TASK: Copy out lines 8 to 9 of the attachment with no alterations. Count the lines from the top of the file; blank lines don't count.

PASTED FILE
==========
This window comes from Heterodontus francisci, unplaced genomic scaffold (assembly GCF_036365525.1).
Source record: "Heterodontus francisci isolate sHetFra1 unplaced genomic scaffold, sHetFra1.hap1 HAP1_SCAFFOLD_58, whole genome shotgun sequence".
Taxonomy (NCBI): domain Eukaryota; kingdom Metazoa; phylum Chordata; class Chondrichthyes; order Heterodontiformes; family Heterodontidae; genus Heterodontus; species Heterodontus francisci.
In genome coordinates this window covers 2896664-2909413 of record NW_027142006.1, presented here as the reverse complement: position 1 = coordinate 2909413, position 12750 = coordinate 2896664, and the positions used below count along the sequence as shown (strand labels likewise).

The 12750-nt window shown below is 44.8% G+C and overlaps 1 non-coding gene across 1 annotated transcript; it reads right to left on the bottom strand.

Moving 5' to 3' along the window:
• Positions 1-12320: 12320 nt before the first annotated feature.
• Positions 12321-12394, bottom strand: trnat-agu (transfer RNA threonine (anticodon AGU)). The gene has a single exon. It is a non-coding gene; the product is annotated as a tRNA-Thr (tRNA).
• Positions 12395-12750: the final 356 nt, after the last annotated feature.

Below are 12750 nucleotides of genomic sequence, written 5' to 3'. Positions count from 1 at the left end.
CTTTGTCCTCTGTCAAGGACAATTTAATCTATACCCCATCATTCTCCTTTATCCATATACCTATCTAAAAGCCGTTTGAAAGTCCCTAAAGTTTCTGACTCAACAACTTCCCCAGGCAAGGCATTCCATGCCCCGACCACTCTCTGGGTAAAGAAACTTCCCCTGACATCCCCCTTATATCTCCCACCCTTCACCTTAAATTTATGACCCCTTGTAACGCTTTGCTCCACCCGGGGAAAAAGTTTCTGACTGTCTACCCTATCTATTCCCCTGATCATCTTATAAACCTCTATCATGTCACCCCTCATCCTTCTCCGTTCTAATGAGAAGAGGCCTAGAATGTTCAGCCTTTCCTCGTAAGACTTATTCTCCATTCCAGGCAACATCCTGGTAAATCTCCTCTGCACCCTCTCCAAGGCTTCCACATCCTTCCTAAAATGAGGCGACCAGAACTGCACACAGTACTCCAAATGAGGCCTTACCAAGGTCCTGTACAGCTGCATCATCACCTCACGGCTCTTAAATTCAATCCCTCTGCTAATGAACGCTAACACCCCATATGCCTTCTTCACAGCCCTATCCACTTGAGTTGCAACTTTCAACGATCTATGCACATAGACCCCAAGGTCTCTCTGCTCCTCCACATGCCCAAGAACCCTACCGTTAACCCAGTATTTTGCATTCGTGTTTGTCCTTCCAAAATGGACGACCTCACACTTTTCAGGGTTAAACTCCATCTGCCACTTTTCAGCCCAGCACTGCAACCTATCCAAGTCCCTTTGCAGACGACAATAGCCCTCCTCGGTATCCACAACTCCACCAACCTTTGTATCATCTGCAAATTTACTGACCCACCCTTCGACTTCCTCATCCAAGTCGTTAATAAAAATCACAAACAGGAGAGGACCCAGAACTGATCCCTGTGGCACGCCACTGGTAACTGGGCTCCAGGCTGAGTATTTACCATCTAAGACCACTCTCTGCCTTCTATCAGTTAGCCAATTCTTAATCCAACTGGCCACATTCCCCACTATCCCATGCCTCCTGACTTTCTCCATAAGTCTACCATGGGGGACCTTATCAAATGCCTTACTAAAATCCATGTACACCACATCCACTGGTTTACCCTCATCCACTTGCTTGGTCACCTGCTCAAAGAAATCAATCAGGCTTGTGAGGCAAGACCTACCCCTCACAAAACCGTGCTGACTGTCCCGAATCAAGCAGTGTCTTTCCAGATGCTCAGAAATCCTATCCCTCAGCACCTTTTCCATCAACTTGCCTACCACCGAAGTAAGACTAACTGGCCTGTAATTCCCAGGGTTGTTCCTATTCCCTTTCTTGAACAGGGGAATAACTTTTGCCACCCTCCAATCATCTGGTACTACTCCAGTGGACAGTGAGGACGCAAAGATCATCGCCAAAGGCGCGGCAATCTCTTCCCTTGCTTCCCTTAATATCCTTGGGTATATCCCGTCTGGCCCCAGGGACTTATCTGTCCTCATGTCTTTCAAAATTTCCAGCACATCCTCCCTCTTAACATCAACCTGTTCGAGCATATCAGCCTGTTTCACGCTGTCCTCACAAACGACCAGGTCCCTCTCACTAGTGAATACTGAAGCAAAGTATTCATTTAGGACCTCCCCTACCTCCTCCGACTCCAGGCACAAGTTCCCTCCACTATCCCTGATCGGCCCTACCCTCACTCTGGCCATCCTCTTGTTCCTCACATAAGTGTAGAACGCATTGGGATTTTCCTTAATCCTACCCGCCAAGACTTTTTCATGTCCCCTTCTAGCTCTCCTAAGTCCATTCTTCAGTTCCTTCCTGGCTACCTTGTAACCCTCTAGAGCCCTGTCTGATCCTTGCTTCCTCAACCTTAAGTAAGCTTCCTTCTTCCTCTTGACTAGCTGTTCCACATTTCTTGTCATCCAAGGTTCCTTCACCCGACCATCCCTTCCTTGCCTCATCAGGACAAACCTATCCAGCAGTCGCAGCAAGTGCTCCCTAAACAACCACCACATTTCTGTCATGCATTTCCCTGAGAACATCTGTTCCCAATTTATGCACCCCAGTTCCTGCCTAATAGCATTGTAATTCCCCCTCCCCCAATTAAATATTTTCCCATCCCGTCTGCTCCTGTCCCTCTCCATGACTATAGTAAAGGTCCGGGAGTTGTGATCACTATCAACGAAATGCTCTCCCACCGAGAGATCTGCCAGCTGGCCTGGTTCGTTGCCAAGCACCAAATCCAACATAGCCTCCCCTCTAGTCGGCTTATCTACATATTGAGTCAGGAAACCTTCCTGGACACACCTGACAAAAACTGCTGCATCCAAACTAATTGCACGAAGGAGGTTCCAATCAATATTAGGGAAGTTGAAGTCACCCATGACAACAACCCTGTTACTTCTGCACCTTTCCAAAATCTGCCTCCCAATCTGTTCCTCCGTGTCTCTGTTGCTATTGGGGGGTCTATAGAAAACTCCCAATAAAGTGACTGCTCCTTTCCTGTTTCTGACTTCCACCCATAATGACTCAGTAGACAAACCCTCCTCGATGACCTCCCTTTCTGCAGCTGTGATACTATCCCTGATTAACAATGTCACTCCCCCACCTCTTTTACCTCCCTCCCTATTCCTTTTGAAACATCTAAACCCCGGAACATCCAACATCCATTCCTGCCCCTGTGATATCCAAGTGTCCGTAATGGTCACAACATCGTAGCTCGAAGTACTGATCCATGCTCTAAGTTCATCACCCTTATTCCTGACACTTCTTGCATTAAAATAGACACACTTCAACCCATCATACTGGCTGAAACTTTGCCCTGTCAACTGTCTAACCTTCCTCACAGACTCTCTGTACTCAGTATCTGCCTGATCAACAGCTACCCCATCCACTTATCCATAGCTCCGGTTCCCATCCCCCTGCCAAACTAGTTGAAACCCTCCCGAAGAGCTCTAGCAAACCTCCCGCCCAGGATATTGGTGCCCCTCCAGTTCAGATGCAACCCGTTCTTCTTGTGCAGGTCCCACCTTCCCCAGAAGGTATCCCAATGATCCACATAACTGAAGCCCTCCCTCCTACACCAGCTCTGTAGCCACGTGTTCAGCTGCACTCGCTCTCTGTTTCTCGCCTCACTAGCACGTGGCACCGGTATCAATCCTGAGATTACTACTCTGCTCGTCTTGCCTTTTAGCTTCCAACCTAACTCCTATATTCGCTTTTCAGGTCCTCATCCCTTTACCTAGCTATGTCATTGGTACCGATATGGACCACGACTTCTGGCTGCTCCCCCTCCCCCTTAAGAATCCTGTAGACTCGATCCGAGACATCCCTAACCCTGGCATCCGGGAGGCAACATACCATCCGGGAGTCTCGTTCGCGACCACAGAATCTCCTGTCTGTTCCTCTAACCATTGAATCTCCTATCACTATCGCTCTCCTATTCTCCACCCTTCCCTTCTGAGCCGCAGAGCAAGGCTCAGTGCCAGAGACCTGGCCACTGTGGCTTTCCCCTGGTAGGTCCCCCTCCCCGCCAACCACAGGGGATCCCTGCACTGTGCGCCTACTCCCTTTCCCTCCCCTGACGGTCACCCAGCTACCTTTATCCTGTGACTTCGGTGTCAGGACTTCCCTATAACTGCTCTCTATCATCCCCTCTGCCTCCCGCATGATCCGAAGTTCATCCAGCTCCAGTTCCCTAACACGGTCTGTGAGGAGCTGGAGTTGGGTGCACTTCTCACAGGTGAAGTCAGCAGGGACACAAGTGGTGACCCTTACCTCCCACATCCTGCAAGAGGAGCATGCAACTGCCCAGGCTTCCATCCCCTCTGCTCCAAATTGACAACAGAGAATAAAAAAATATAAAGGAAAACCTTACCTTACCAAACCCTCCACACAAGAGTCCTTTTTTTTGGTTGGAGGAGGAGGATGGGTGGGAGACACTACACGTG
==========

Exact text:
• Positions 12321-12394, bottom strand: trnat-agu (transfer RNA threonine (anticodon AGU)). The gene has a single exon. It is a non-coding gene; the product is annotated as a tRNA-Thr (tRNA).
• Positions 12395-12750: the final 356 nt, after the last annotated feature.